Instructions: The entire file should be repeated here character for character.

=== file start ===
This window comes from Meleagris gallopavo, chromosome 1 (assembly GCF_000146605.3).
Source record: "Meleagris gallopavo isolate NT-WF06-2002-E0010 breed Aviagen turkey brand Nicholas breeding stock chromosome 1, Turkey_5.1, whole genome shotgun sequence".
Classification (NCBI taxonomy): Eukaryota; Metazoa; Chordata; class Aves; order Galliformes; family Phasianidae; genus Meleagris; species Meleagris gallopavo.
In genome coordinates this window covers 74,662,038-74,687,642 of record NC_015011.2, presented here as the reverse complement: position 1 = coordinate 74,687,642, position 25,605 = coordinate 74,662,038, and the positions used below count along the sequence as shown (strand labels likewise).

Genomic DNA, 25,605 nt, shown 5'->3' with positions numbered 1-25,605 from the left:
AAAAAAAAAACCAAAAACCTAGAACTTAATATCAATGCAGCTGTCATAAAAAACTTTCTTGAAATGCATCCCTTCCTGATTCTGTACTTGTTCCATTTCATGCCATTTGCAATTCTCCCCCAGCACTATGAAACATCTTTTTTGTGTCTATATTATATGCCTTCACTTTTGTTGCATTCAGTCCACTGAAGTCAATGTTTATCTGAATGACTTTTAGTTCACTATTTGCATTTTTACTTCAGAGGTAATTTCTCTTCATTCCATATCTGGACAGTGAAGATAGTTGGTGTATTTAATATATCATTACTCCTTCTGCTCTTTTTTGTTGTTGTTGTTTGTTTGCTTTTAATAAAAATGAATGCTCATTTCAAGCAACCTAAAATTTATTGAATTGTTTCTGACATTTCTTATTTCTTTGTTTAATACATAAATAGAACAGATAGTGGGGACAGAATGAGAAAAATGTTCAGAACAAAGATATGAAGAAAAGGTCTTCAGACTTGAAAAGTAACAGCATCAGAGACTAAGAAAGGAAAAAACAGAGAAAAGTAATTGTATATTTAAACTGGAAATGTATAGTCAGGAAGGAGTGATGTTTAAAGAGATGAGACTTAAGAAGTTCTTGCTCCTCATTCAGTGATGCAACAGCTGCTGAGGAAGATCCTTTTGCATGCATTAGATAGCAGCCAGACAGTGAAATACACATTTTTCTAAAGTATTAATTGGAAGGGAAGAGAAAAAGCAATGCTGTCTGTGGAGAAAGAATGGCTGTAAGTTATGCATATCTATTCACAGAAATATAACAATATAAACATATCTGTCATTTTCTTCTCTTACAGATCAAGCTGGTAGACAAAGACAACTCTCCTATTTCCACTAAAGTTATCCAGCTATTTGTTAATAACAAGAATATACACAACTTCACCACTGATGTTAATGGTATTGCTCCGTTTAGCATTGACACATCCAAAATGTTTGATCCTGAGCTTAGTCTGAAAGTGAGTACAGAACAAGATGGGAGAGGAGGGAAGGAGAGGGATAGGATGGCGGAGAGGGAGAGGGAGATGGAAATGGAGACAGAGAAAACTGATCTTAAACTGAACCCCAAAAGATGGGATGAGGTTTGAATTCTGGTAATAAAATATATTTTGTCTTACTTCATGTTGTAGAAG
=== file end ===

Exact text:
This window comes from Meleagris gallopavo, chromosome 1 (assembly GCF_000146605.3).
Source record: "Meleagris gallopavo isolate NT-WF06-2002-E0010 breed Aviagen turkey brand Nicholas breeding stock chromosome 1, Turkey_5.1, whole genome shotgun sequence".
Classification (NCBI taxonomy): Eukaryota; Metazoa; Chordata; class Aves; order Galliformes; family Phasianidae; genus Meleagris; species Meleagris gallopavo.
In genome coordinates this window covers 74,662,038-74,687,642 of record NC_015011.2, presented here as the reverse complement: position 1 = coordinate 74,687,642, position 25,605 = coordinate 74,662,038, and the positions used below count along the sequence as shown (strand labels likewise).

Genomic DNA, 25,605 nt, shown 5'->3' with positions numbered 1-25,605 from the left:
AAAAAAAAAACCAAAAACCTAGAACTTAATATCAATGCAGCTGTCATAAAAAACTTTCTTGAAATGCATCCCTTCCTGATTCTGTACTTGTTCCATTTCATGCCATTTGCAATTCTCCCCCAGCACTATGAAACATCTTTTTTGTGTCTATATTATATGCCTTCACTTTTGTTGCATTCAGTCCACTGAAGTCAATGTTTATCTGAATGACTTTTAGTTCACTATTTGCATTTTTACTTCAGAGGTAATTTCTCTTCATTCCATATCTGGACAGTGAAGATAGTTGGTGTATTTAATATATCATTACTCCTTCTGCTCTTTTTTGTTGTTGTTGTTTGTTTGCTTTTAATAAAAATGAATGCTCATTTCAAGCAACCTAAAATTTATTGAATTGTTTCTGACATTTCTTATTTCTTTGTTTAATACATAAATAGAACAGATAGTGGGGACAGAATGAGAAAAATGTTCAGAACAAAGATATGAAGAAAAGGTCTTCAGACTTGAAAAGTAACAGCATCAGAGACTAAGAAAGGAAAAAACAGAGAAAAGTAATTGTATATTTAAACTGGAAATGTATAGTCAGGAAGGAGTGATGTTTAAAGAGATGAGACTTAAGAAGTTCTTGCTCCTCATTCAGTGATGCAACAGCTGCTGAGGAAGATCCTTTTGCATGCATTAGATAGCAGCCAGACAGTGAAATACACATTTTTCTAAAGTATTAATTGGAAGGGAAGAGAAAAAGCAATGCTGTCTGTGGAGAAAGAATGGCTGTAAGTTATGCATATCTATTCACAGAAATATAACAATATAAACATATCTGTCATTTTCTTCTCTTACAGATCAAGCTGGTAGACAAAGACAACTCTCCTATTTCCACTAAAGTTATCCAGCTATTTGTTAATAACAAGAATATACACAACTTCACCACTGATGTTAATGGTATTGCTCCGTTTAGCATTGACACATCCAAAATGTTTGATCCTGAGCTTAGTCTGAAAGTGAGTACAGAACAAGATGGGAGAGGAGGGAAGGAGAGGGATAGGATGGCGGAGAGGGAGAGGGAGATGGAAATGGAGACAGAGAAAACTGATCTTAAACTGAACCCCAAAAGATGGGATGAGGTTTGAATTCTGGTAATAAAATATATTTTGTCTTACTTCATGTTGTAGAAG